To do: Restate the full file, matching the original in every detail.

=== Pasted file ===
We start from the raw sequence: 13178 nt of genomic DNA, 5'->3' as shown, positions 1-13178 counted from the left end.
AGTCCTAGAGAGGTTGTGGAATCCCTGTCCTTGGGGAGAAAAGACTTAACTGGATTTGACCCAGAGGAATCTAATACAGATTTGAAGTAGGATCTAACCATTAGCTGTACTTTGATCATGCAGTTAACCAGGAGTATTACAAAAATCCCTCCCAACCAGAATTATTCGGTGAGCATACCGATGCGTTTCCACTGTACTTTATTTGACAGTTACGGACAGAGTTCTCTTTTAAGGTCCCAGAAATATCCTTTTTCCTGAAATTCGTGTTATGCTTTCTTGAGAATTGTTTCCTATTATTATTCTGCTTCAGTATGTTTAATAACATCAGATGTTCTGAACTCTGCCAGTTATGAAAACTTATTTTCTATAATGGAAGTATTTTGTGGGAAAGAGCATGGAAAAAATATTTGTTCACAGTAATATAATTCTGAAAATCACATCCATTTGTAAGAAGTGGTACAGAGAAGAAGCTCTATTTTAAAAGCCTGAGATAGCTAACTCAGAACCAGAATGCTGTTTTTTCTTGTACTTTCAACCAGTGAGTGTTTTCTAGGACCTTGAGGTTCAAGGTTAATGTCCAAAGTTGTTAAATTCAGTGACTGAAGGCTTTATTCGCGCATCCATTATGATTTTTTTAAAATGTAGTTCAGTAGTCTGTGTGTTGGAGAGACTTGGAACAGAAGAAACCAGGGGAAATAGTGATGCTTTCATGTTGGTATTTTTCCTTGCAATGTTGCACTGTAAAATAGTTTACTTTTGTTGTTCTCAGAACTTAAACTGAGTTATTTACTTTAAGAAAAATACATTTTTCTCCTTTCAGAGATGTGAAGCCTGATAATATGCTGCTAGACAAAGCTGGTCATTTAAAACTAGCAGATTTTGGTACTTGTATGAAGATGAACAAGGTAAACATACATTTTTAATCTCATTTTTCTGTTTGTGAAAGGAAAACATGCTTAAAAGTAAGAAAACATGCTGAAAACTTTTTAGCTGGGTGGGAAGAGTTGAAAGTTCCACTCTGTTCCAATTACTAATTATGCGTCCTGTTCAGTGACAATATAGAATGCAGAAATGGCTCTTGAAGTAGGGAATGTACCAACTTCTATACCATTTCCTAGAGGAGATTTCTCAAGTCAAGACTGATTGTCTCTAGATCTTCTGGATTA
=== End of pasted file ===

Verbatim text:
We start from the raw sequence: 13178 nt of genomic DNA, 5'->3' as shown, positions 1-13178 counted from the left end.
AGTCCTAGAGAGGTTGTGGAATCCCTGTCCTTGGGGAGAAAAGACTTAACTGGATTTGACCCAGAGGAATCTAATACAGATTTGAAGTAGGATCTAACCATTAGCTGTACTTTGATCATGCAGTTAACCAGGAGTATTACAAAAATCCCTCCCAACCAGAATTATTCGGTGAGCATACCGATGCGTTTCCACTGTACTTTATTTGACAGTTACGGACAGAGTTCTCTTTTAAGGTCCCAGAAATATCCTTTTTCCTGAAATTCGTGTTATGCTTTCTTGAGAATTGTTTCCTATTATTATTCTGCTTCAGTATGTTTAATAACATCAGATGTTCTGAACTCTGCCAGTTATGAAAACTTATTTTCTATAATGGAAGTATTTTGTGGGAAAGAGCATGGAAAAAATATTTGTTCACAGTAATATAATTCTGAAAATCACATCCATTTGTAAGAAGTGGTACAGAGAAGAAGCTCTATTTTAAAAGCCTGAGATAGCTAACTCAGAACCAGAATGCTGTTTTTTCTTGTACTTTCAACCAGTGAGTGTTTTCTAGGACCTTGAGGTTCAAGGTTAATGTCCAAAGTTGTTAAATTCAGTGACTGAAGGCTTTATTCGCGCATCCATTATGATTTTTTTAAAATGTAGTTCAGTAGTCTGTGTGTTGGAGAGACTTGGAACAGAAGAAACCAGGGGAAATAGTGATGCTTTCATGTTGGTATTTTTCCTTGCAATGTTGCACTGTAAAATAGTTTACTTTTGTTGTTCTCAGAACTTAAACTGAGTTATTTACTTTAAGAAAAATACATTTTTCTCCTTTCAGAGATGTGAAGCCTGATAATATGCTGCTAGACAAAGCTGGTCATTTAAAACTAGCAGATTTTGGTACTTGTATGAAGATGAACAAGGTAAACATACATTTTTAATCTCATTTTTCTGTTTGTGAAAGGAAAACATGCTTAAAAGTAAGAAAACATGCTGAAAACTTTTTAGCTGGGTGGGAAGAGTTGAAAGTTCCACTCTGTTCCAATTACTAATTATGCGTCCTGTTCAGTGACAATATAGAATGCAGAAATGGCTCTTGAAGTAGGGAATGTACCAACTTCTATACCATTTCCTAGAGGAGATTTCTCAAGTCAAGACTGATTGTCTCTAGATCTTCTGGATTA